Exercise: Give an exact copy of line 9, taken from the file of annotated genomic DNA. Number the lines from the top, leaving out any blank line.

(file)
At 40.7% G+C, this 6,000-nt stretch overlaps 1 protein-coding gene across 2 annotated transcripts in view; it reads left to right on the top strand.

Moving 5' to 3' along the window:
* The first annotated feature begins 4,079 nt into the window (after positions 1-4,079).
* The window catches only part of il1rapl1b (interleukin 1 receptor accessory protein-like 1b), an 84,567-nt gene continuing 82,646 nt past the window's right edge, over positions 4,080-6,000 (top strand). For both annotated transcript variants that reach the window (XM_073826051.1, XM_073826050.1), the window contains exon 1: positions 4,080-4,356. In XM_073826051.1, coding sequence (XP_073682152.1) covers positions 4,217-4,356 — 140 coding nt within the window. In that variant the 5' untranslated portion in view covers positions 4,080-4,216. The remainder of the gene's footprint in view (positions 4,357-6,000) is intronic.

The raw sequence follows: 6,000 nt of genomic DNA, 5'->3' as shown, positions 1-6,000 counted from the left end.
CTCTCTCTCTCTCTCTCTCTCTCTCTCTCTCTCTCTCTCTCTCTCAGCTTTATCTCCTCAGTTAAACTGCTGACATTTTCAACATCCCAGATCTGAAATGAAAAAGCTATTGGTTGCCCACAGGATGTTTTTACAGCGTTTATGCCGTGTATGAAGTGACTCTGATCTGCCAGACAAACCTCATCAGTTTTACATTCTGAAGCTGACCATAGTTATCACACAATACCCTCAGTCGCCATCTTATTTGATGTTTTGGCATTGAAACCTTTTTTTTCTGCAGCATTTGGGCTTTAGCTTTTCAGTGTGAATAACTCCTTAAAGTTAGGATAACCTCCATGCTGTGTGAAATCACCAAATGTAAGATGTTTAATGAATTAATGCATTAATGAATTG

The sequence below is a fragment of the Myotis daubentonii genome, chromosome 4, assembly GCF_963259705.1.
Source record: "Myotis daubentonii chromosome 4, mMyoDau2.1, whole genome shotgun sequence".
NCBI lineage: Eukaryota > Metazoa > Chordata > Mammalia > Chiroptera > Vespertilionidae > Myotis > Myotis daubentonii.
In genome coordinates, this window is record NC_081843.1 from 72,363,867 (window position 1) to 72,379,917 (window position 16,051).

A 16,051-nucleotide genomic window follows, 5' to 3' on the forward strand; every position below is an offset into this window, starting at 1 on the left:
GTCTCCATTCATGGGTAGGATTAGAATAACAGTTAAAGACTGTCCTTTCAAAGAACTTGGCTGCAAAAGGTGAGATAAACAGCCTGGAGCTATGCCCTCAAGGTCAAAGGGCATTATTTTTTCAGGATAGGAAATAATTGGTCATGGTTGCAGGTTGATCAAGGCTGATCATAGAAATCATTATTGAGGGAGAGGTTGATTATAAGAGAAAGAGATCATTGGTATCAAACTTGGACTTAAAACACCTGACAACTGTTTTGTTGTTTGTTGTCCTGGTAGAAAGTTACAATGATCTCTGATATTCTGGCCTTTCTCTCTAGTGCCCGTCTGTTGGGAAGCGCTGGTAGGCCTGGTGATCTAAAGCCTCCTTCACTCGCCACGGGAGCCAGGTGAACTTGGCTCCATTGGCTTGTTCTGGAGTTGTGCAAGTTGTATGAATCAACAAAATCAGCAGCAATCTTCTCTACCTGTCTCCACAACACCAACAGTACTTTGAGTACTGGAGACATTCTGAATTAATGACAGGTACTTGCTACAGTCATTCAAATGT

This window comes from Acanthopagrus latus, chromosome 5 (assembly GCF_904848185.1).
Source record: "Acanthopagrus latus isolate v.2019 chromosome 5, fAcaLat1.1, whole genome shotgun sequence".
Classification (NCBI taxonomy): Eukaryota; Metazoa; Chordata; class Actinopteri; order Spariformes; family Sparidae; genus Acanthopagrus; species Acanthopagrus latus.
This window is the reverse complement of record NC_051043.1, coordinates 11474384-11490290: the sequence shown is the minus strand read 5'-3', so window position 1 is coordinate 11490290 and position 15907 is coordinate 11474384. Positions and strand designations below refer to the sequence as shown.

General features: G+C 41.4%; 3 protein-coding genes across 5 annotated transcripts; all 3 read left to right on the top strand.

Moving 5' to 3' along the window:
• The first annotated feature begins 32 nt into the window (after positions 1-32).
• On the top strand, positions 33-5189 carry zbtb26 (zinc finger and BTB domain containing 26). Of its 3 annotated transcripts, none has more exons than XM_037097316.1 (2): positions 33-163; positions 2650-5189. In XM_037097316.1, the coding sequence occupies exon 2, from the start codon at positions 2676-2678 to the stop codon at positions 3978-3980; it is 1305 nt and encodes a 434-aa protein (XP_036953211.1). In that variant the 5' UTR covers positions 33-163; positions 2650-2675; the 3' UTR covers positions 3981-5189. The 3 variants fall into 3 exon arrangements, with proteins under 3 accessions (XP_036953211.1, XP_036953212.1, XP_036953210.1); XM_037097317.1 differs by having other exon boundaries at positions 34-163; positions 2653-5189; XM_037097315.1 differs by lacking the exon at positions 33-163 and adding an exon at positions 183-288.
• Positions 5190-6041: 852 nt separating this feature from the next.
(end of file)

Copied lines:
NCBI lineage: Eukaryota > Metazoa > Chordata > Mammalia > Chiroptera > Vespertilionidae > Myotis > Myotis daubentonii.